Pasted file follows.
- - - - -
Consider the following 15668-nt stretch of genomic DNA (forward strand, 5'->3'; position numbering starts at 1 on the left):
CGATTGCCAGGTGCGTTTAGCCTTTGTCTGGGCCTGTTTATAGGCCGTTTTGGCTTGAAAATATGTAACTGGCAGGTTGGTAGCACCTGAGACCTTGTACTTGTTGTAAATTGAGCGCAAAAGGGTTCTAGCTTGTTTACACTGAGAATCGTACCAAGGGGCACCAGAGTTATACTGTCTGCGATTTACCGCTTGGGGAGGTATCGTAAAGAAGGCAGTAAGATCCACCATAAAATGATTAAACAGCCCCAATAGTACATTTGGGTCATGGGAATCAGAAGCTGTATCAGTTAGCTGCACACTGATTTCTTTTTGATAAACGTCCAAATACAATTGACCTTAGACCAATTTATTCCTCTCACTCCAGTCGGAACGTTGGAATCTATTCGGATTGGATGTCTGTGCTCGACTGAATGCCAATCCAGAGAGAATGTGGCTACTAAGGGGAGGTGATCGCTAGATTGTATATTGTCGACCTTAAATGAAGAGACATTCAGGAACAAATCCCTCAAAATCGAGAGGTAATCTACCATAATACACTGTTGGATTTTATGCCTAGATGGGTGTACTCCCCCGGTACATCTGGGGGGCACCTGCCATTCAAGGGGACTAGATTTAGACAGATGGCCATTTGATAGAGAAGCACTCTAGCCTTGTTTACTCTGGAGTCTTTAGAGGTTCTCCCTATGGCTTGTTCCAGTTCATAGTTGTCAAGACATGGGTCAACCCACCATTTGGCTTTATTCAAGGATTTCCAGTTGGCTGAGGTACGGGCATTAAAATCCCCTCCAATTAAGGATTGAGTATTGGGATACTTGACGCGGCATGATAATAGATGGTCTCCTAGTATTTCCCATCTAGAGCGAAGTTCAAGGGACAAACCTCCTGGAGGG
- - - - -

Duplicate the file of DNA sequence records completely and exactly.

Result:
Consider the following 15668-nt stretch of genomic DNA (forward strand, 5'->3'; position numbering starts at 1 on the left):
CGATTGCCAGGTGCGTTTAGCCTTTGTCTGGGCCTGTTTATAGGCCGTTTTGGCTTGAAAATATGTAACTGGCAGGTTGGTAGCACCTGAGACCTTGTACTTGTTGTAAATTGAGCGCAAAAGGGTTCTAGCTTGTTTACACTGAGAATCGTACCAAGGGGCACCAGAGTTATACTGTCTGCGATTTACCGCTTGGGGAGGTATCGTAAAGAAGGCAGTAAGATCCACCATAAAATGATTAAACAGCCCCAATAGTACATTTGGGTCATGGGAATCAGAAGCTGTATCAGTTAGCTGCACACTGATTTCTTTTTGATAAACGTCCAAATACAATTGACCTTAGACCAATTTATTCCTCTCACTCCAGTCGGAACGTTGGAATCTATTCGGATTGGATGTCTGTGCTCGACTGAATGCCAATCCAGAGAGAATGTGGCTACTAAGGGGAGGTGATCGCTAGATTGTATATTGTCGACCTTAAATGAAGAGACATTCAGGAACAAATCCCTCAAAATCGAGAGGTAATCTACCATAATACACTGTTGGATTTTATGCCTAGATGGGTGTACTCCCCCGGTACATCTGGGGGGCACCTGCCATTCAAGGGGACTAGATTTAGACAGATGGCCATTTGATAGAGAAGCACTCTAGCCTTGTTTACTCTGGAGTCTTTAGAGGTTCTCCCTATGGCTTGTTCCAGTTCATAGTTGTCAAGACATGGGTCAACCCACCATTTGGCTTTATTCAAGGATTTCCAGTTGGCTGAGGTACGGGCATTAAAATCCCCTCCAATTAAGGATTGAGTATTGGGATACTTGACGCGGCATGATAATAGATGGTCTCCTAGTATTTCCCATCTAGAGCGAAGTTCAAGGGACAAACCTCCTGGAGGG